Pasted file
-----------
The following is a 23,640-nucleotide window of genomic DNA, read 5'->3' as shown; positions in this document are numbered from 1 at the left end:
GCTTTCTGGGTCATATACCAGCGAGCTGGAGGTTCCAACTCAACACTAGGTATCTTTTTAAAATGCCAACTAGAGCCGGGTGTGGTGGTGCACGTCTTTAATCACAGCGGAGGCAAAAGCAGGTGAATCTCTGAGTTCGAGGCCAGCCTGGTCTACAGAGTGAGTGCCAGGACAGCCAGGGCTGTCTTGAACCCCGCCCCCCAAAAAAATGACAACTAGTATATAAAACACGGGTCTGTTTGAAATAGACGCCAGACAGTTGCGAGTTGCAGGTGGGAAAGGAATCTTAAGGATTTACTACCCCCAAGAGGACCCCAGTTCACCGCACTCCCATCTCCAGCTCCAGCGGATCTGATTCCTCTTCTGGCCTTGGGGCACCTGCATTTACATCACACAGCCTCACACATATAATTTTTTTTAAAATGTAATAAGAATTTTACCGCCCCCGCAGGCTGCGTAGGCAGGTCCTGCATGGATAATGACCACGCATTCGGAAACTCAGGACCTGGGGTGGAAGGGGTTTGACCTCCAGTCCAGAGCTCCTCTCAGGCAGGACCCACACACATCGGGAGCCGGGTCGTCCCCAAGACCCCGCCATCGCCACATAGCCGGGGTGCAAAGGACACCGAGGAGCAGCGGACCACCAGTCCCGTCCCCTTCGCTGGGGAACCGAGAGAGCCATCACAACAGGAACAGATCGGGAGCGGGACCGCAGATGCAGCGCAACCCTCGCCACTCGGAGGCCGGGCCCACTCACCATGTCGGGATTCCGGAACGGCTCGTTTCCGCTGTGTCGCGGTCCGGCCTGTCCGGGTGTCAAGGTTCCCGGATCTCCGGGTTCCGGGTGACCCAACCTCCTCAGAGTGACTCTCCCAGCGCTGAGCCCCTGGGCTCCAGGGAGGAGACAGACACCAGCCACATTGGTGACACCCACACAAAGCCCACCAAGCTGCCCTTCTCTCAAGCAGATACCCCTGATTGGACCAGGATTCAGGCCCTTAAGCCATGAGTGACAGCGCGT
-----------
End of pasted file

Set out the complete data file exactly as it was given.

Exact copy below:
The following is a 23,640-nucleotide window of genomic DNA, read 5'->3' as shown; positions in this document are numbered from 1 at the left end:
GCTTTCTGGGTCATATACCAGCGAGCTGGAGGTTCCAACTCAACACTAGGTATCTTTTTAAAATGCCAACTAGAGCCGGGTGTGGTGGTGCACGTCTTTAATCACAGCGGAGGCAAAAGCAGGTGAATCTCTGAGTTCGAGGCCAGCCTGGTCTACAGAGTGAGTGCCAGGACAGCCAGGGCTGTCTTGAACCCCGCCCCCCAAAAAAATGACAACTAGTATATAAAACACGGGTCTGTTTGAAATAGACGCCAGACAGTTGCGAGTTGCAGGTGGGAAAGGAATCTTAAGGATTTACTACCCCCAAGAGGACCCCAGTTCACCGCACTCCCATCTCCAGCTCCAGCGGATCTGATTCCTCTTCTGGCCTTGGGGCACCTGCATTTACATCACACAGCCTCACACATATAATTTTTTTTAAAATGTAATAAGAATTTTACCGCCCCCGCAGGCTGCGTAGGCAGGTCCTGCATGGATAATGACCACGCATTCGGAAACTCAGGACCTGGGGTGGAAGGGGTTTGACCTCCAGTCCAGAGCTCCTCTCAGGCAGGACCCACACACATCGGGAGCCGGGTCGTCCCCAAGACCCCGCCATCGCCACATAGCCGGGGTGCAAAGGACACCGAGGAGCAGCGGACCACCAGTCCCGTCCCCTTCGCTGGGGAACCGAGAGAGCCATCACAACAGGAACAGATCGGGAGCGGGACCGCAGATGCAGCGCAACCCTCGCCACTCGGAGGCCGGGCCCACTCACCATGTCGGGATTCCGGAACGGCTCGTTTCCGCTGTGTCGCGGTCCGGCCTGTCCGGGTGTCAAGGTTCCCGGATCTCCGGGTTCCGGGTGACCCAACCTCCTCAGAGTGACTCTCCCAGCGCTGAGCCCCTGGGCTCCAGGGAGGAGACAGACACCAGCCACATTGGTGACACCCACACAAAGCCCACCAAGCTGCCCTTCTCTCAAGCAGATACCCCTGATTGGACCAGGATTCAGGCCCTTAAGCCATGAGTGACAGCGCGT